When kids kill other kids, are parents to blame?
We blame it on movies, music, video games and the news, but are parents actually the ones responsible when their children commit murder?
Society blames it on movies and music, video games, the news and even other kids when children murder other kids or even adults. Everyone wants to point their fingers at all the negative influences in the media, and say they are the reason for kids becoming violent, and even homicidal. But are those influences really what drive children and teens to murder?
We’ve all seen it in the news: Parents rallying against violent video games, graphic movies, heavy metal and even the children’s peers when a young person commits murder or some other violent act. Everyone bands together to destroy these “negative influences” because they’re “corrupting our youth”. Just like Elvis’ hips were blamed for teen promiscuity in the past, performers and artists are being blamed for the violence of today.
One thing which seems to hold true is that few, if any, people look to the parents to see where they might have gone wrong in raising the child. Everyone looks to an external source, even though it is completely possible, and perhaps even likely, that the parents are the ones to blame for the behavior of their children. As a result of abuse or improper upbringing, these kids think they can get away with murder.
Violent movies and video games might be bad for some children, but this isn’t the fault of those sources themselves. Parents fail to teach their children that these things are fantasy. They don’t tell kids that sure, it’s fun to kill bad guys in a video game or watch people get beat up in a movie, but those are actors and no one is really getting hurt, and video games are make-believe. They also don’t teach them that in real life, the person you just shot isn’t going to respawn or get up and appear in another film. They’re really dead, and there’s no coming back. Real world violence has consequences, but parents aren’t taking the time to tell their kids about it.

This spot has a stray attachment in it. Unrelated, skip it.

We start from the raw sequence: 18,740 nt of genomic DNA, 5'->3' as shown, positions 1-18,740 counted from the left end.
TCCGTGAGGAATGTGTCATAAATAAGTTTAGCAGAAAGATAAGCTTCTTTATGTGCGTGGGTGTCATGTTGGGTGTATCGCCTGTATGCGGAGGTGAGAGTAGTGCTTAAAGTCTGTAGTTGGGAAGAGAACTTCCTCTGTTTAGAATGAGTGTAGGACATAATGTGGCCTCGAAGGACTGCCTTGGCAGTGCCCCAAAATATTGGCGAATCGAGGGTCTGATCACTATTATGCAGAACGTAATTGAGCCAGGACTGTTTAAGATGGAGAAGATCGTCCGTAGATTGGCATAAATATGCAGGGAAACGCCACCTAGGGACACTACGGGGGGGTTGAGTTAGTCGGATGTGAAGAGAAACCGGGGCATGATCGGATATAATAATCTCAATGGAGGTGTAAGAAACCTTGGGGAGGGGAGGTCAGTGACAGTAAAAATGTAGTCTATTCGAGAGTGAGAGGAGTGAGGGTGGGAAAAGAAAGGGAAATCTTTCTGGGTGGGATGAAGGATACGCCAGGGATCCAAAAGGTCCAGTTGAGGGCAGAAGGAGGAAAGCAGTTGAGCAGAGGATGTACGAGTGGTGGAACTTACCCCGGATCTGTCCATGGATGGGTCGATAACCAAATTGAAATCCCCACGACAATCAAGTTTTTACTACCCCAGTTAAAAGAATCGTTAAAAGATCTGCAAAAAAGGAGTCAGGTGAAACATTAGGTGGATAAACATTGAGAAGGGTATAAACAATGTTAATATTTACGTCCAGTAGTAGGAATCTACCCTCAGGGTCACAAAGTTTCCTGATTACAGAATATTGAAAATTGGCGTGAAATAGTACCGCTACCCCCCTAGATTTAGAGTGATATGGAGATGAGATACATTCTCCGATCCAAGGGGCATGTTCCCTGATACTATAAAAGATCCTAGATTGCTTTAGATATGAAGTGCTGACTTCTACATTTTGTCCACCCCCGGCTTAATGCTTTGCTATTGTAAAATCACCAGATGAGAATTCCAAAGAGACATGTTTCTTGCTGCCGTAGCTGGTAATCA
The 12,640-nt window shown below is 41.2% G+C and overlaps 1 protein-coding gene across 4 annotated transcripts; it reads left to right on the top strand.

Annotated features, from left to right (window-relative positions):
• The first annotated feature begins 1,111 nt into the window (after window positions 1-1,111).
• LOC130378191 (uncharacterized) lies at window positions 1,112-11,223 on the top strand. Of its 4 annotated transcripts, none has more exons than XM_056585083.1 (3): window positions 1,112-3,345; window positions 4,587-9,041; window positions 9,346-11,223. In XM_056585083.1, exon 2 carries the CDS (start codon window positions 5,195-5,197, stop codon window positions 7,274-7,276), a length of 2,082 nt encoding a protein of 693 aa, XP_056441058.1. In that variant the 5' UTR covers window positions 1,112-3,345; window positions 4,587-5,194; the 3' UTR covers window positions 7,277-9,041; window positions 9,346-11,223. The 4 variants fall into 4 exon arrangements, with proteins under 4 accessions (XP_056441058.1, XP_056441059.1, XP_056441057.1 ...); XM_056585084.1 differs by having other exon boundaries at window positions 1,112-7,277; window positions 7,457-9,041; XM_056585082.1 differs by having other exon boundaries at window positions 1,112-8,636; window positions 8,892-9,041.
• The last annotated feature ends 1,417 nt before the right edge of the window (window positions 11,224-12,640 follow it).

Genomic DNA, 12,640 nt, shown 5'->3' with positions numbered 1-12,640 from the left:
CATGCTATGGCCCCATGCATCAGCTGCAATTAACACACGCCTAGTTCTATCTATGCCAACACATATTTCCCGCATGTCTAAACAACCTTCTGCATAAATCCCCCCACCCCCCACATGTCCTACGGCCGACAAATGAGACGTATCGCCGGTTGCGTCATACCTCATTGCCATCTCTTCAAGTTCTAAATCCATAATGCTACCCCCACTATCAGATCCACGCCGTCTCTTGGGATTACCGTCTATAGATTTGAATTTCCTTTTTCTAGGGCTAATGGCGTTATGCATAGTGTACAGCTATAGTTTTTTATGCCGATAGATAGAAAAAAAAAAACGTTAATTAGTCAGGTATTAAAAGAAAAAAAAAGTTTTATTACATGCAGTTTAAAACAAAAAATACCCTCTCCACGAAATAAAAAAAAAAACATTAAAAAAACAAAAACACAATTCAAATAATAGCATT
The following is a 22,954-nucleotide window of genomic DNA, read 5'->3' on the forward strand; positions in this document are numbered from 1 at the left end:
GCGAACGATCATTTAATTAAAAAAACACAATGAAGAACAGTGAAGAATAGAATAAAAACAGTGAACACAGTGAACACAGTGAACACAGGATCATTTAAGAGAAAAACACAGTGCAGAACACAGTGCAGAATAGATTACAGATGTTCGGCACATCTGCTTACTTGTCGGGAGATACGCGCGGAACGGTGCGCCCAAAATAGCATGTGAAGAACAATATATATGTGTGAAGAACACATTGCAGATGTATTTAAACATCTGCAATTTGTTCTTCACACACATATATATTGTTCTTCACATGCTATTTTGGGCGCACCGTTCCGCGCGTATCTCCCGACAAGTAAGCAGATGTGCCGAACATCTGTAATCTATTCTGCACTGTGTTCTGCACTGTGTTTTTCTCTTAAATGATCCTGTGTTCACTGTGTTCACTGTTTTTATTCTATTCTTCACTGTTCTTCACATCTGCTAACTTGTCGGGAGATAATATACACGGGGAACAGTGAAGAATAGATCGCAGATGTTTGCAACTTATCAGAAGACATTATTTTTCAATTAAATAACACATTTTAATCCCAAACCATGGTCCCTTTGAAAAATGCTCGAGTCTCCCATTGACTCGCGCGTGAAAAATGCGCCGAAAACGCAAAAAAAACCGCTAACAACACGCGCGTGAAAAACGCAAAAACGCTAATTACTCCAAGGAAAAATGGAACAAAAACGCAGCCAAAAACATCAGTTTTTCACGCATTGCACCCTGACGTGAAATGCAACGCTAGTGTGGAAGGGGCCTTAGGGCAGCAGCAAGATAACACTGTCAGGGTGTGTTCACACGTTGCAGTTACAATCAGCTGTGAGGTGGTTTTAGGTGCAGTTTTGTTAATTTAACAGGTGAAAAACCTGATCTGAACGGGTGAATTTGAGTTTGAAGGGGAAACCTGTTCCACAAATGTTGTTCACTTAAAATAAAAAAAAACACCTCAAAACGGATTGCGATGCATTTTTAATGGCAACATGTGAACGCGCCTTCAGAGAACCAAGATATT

Another area where parents and teachers alike are partially responsible for child and teen violence is bullying. Bullying is a huge problem in most schools, whether public or private. Kids pick on and abuse other kids, and little is done aside from a firm talking to or detention, if that much happens. Bullying is seen as “a part of growing up” and people feel that those who are picked on should just “toughen up”. If bullying had harsher consequences in school and parents taught their children that it was wrong, a great deal of youth violence could be averted.
One issue that exacerbates the problem of youth violence is that most kids have no outlet for their anger. Let’s face it, growing up is brutal. You have to deal with school, grades, dating, bullying, hormones, parents, teachers, cliques, and a myriad of other confusing and frustrating things. Kids get fed up and angry. If they had constructive ways to vent that anger, they might not be as apt to take it out on each other.
Those video games, music and movies so many rally against are actually a good way for many kids to vent their frustrations and handle daily life. Music can be very powerful, and I myself have been known to blast some heavy metal when I’m angry and want to drown out the world. Video games can also be a way to take out violent thoughts on a fantasy level, rather than doing it in real life. Movies too can be an escape from reality, and provide vicarious satisfaction for things we know we shouldn’t do in the real world.
If parents would take more responsibility and teach their children properly, youth violence and murder could be cut drastically. Teach kids not to bully. Teach them that there are real consequences to violence against real people, and being a kid doesn’t always mean the law will go easy on you. And give them outlets for their anger, whether that is video games, music, movies, a punching bag, or beating a tree with a stick. If parents did more parenting and less fighting against the media, they could do a world of good for their own children, and for generations to come.